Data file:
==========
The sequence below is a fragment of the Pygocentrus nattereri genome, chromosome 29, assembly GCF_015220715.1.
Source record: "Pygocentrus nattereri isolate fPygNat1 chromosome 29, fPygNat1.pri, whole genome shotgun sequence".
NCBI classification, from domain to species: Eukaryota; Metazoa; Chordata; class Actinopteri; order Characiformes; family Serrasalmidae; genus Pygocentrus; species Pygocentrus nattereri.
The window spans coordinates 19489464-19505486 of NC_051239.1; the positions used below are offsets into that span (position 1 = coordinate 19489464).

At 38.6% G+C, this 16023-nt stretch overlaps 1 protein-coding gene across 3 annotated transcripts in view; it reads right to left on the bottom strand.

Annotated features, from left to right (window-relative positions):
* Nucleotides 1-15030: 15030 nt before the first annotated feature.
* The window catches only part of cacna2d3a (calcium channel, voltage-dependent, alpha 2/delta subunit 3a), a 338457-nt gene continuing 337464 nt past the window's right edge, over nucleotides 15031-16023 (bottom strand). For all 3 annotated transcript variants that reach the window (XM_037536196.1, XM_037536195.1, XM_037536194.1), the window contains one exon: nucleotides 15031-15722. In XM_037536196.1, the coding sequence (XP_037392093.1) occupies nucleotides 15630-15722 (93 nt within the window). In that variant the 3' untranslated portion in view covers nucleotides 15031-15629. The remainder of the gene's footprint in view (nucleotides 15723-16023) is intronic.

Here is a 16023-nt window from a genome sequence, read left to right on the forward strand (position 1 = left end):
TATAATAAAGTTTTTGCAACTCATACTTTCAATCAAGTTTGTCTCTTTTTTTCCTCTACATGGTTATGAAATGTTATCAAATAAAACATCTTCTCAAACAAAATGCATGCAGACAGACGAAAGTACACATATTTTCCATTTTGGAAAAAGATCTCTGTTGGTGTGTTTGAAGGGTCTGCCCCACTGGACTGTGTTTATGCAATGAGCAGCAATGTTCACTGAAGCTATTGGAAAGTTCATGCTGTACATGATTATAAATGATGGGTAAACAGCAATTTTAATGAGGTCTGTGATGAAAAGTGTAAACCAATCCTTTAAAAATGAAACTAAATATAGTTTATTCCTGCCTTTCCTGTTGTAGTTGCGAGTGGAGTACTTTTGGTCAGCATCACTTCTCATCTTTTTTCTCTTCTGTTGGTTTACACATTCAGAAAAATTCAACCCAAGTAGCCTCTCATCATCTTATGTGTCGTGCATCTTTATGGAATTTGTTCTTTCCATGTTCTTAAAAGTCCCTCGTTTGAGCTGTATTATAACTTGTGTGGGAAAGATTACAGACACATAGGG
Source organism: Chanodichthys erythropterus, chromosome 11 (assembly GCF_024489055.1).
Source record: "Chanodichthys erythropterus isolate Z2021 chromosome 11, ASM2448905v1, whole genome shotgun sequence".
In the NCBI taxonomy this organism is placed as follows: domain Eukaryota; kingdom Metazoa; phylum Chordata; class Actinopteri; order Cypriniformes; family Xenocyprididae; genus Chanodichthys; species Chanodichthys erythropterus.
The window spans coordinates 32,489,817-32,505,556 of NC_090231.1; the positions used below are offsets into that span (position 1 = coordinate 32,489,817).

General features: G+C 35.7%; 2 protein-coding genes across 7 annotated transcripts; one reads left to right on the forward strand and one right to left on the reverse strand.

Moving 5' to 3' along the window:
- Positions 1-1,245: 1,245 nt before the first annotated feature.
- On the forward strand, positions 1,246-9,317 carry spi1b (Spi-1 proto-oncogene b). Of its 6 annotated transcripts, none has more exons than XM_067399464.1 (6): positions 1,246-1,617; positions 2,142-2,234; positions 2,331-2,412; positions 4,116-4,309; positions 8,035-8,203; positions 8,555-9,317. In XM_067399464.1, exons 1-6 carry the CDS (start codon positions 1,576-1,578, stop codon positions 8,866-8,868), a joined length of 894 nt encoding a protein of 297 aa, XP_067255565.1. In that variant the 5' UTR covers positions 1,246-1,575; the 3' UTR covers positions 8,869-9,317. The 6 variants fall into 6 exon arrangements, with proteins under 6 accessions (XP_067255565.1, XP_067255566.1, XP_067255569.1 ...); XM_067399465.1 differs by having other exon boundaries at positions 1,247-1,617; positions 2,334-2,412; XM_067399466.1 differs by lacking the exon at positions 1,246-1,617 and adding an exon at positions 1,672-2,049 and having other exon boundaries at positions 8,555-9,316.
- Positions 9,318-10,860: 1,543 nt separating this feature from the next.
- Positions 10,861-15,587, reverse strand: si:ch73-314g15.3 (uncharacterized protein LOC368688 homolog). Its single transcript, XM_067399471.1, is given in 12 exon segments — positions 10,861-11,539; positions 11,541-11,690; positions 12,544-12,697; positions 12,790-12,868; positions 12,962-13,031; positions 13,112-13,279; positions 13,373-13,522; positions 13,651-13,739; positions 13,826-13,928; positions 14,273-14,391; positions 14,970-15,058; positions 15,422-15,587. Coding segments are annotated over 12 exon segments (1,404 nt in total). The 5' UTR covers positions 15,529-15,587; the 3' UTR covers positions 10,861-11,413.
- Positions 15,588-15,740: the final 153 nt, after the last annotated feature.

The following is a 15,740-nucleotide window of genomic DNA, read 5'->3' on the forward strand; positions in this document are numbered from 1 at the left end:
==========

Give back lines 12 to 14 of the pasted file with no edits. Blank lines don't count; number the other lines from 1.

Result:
Source record: "Chanodichthys erythropterus isolate Z2021 chromosome 11, ASM2448905v1, whole genome shotgun sequence".
In the NCBI taxonomy this organism is placed as follows: domain Eukaryota; kingdom Metazoa; phylum Chordata; class Actinopteri; order Cypriniformes; family Xenocyprididae; genus Chanodichthys; species Chanodichthys erythropterus.
The window spans coordinates 32,489,817-32,505,556 of NC_090231.1; the positions used below are offsets into that span (position 1 = coordinate 32,489,817).